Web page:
Thomas Hoeppner, Ph.D.; Frank Morrell, M.D.; Jo Ann Hoeppner
This content is PDF only. Please click on the PDF icon to access.
This study presents a preliminary examination of the relation between skin scarring and posttraumatic epilepsy.
Penfield has pointed out that in the meningocerebral cicatrix, which so commonly results from cerebral trauma, fibroblasts of mesodermal origin invade the brain tissue. Unlike scars of purely glial origin, those derived from mesodermal tissue contract and thus distort neuronal architecture, placing continuous tension on surrounding neural elements. Such mechanical deformation has been shown to produce partial dendritic depolarization, thereby sharply increasing excitability and producing sustained, high-frequency firing. It seems reasonable to suppose that a tendency to form exaggerated hypertrophic scars would be highly correlated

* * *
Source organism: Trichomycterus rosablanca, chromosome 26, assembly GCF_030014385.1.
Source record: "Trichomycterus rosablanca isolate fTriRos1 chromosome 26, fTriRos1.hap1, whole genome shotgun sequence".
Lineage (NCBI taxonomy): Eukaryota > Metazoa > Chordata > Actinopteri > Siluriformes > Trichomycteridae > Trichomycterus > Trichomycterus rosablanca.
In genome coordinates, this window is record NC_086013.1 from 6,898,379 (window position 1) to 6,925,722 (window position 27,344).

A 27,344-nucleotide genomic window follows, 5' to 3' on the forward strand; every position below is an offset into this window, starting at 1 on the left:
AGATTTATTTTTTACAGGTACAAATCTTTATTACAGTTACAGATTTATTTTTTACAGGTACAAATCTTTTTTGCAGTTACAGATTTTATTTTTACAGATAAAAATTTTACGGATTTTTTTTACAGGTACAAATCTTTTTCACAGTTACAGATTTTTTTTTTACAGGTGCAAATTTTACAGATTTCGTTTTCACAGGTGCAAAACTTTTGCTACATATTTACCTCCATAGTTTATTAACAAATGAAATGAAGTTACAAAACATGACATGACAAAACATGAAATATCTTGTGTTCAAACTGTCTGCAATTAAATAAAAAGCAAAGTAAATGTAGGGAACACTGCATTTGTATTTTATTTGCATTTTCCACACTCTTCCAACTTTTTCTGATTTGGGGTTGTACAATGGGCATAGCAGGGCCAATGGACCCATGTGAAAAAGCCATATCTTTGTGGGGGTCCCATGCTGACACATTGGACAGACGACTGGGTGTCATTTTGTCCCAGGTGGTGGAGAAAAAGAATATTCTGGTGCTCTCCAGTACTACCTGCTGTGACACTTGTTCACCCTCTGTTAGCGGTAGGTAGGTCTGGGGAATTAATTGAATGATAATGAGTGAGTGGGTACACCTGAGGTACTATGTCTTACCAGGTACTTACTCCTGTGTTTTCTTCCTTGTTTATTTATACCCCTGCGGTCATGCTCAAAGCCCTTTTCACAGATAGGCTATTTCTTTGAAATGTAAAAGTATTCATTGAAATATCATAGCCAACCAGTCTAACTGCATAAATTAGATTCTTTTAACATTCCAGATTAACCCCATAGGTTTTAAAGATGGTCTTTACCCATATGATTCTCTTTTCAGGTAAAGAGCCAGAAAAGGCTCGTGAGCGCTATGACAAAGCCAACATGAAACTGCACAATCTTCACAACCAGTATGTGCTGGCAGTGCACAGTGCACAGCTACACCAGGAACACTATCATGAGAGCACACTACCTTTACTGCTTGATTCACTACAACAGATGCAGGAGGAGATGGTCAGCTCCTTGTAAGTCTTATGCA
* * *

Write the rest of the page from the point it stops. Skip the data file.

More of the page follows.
Hoeppner T, Morrell F, Hoeppner JA. Skin Scarring, Epilepsy, and Genetics.. Ann Intern Med. 1973;78:829–830. doi: 10.7326/0003-4819-78-5-829_3
Download citation file:
Published: Ann Intern Med. 1973;78(5):829-830.
Copyright © 2019 American College of Physicians. All Rights Reserved.
Print ISSN: 0003-4819 | Online ISSN: 1539-3704
Conditions of Use